QUESTION: And what about -- you said there were engine problems. Did they lose the engine?
BLACK: We're waiting on a transcript from the air traffic control tape to find out exactly what it is. What I have right now is heresy and I'd rather not tell you about that.
QUESTION: Where exactly was the plane coming from?
BLACK: I understand the flight originated in Atlantic City, New Jersey.
QUESTION: (OFF-MIKE) two-engine planes?
BLACK: I can't hear you.
QUESTION: Sir, yes, could you hold your answer until the train goes?
QUESTION: Thank you, sir.
BLACK: Good, no problem.
QUESTION: You said earlier Jet -- the type of plane was a Jet Stream 31, two-engine prop plane?
BLACK: Yes, sir.
QUESTION: Any particular problems with these kinds of planes in the past?
BLACK: It's -- not to my knowledge. I don't -- it doesn't have a history of being an airplane with problems to my knowledge. In other words, there haven't been any since I've been here and there are a lot of them in operation. Again, it's a very common short-haul -- as a matter of fact, I have a reservation on one for Tuesday afternoon to go to Cleveland, if I make it.
QUESTION: What about the families, have they been notified yet?
BLACK: I believe they were congregating at some local government facility there in Wilkes-Barre and we will -- we have people with us who will be going to talk to them just as soon as we get there.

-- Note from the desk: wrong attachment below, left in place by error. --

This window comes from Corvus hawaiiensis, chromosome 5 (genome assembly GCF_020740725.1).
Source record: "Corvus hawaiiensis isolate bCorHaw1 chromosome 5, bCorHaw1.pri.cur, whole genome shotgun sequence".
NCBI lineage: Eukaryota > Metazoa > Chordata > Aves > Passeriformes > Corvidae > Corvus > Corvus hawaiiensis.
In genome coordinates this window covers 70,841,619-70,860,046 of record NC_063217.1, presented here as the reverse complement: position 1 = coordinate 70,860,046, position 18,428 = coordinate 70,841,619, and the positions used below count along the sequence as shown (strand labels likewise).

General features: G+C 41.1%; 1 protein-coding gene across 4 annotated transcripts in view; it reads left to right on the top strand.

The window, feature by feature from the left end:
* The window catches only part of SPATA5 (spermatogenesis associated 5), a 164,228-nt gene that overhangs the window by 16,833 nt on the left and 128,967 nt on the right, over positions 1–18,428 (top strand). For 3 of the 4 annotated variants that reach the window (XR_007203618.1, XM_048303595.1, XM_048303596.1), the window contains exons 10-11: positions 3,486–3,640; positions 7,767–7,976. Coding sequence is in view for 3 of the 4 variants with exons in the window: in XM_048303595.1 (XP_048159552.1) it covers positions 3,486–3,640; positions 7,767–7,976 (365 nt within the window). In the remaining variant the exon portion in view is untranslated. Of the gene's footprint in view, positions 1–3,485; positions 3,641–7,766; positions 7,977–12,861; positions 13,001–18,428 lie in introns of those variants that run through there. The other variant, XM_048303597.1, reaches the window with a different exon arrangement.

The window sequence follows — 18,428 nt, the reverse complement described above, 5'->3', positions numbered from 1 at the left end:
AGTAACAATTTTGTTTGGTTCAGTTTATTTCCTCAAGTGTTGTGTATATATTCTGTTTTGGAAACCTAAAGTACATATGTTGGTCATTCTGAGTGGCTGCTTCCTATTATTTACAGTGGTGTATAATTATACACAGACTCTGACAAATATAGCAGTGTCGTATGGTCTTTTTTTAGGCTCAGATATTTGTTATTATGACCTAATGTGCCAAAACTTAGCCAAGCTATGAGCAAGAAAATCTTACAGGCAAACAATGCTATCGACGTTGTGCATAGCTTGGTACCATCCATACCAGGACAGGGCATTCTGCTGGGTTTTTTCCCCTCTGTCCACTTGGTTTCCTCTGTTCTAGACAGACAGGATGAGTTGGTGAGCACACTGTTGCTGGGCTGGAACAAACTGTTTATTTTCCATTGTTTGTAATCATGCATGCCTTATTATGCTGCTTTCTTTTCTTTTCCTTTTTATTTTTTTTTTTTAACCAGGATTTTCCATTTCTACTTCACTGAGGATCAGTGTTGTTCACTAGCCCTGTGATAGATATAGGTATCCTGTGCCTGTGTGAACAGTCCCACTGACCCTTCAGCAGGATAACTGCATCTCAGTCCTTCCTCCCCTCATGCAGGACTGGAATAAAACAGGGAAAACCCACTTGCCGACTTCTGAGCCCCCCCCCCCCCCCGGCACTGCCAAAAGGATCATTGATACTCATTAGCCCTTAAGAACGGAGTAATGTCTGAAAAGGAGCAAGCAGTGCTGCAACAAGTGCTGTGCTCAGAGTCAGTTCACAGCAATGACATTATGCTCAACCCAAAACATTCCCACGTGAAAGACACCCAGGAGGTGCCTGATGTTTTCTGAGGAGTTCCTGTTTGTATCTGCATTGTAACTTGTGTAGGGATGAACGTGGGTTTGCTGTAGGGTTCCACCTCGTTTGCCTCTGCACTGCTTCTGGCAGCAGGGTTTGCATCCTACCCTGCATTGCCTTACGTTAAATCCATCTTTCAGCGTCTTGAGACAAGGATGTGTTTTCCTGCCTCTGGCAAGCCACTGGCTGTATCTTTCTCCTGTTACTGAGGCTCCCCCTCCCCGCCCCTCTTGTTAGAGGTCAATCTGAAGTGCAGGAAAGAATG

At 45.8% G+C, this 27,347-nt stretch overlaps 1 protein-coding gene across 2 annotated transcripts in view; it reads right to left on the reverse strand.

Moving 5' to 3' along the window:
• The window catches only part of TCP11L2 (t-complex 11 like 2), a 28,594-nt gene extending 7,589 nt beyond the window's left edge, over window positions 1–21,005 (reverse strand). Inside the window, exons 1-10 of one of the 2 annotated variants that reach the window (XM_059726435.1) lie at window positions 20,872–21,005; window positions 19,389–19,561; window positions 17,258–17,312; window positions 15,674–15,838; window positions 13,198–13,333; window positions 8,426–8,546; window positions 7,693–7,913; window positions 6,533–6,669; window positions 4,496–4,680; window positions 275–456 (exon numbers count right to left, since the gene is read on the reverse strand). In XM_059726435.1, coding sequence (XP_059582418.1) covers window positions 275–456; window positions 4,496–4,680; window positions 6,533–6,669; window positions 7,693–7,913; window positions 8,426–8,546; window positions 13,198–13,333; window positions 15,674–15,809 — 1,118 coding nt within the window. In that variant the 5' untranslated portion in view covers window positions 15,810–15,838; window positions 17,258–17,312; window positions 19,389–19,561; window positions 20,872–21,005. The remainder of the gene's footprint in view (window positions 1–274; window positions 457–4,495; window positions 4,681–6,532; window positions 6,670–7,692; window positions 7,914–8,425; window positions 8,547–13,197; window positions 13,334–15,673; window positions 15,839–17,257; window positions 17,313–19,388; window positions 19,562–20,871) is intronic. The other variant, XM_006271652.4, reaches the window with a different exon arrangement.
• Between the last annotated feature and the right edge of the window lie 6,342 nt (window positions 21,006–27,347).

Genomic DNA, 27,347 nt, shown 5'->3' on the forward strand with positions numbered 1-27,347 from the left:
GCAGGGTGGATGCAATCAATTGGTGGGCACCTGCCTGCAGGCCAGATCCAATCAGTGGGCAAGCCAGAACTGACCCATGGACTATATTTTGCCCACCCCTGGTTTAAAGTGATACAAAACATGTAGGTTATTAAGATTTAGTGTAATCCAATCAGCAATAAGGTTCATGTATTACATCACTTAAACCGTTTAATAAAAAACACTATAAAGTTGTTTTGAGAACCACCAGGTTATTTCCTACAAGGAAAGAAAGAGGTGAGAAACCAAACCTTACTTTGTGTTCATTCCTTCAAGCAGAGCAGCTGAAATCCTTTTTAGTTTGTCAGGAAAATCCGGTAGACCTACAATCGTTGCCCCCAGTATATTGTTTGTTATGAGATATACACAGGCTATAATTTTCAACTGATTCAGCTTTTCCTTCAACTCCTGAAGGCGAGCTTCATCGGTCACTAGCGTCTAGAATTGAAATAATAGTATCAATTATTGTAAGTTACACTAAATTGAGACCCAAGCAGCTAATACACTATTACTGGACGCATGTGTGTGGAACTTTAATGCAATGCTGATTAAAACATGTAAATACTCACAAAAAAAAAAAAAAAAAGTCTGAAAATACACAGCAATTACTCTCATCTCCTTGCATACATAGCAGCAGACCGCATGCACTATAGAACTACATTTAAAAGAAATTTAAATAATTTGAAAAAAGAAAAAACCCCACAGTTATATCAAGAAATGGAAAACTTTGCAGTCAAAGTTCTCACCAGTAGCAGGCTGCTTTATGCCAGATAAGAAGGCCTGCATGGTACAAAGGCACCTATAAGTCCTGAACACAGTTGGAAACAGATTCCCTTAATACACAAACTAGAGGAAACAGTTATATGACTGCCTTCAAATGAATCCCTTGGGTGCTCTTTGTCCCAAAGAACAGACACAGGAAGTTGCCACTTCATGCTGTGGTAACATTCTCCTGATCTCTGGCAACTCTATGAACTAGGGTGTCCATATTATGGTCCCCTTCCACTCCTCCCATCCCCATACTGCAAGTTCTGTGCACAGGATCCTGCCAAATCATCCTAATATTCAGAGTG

QUESTION: So they have been notified and they're already on their... BLACK: I don't know that I'd say they've been notified. I think there were probably people there waiting on the airplane and those people are being taken care of by the local government, I think the fire department.
QUESTION: So how optimistic are you once you get to the scene that you will be able to find some answers?
BLACK: That we would what?
QUESTION: How optimistic are you that you're going to be able to find answers to -- I know it's early -- to what happened?
BLACK: Well, we try our best and usually we can find the probable cause of an accident, but it's really too early to speculate. This airplane, if it does not have a flight data recorder, then it is missing one of the things that we usually have in an air accident investigation. That's the thing that requires -- that records air speed and power production from the engine, any number of parameters that help.
If we only have the flight -- or the cockpit voice recording, we will know what the pilots were talking about and what procedures they were following, but we will not have any direct read out on engine power and things of that nature. We will have, though, radar data that will give us some indication of air speed and that sort of thing. And we need to cut it short here, because they are waiting on us to leave.
QUESTION: What was the communication between the crew and the air traffic before the crash?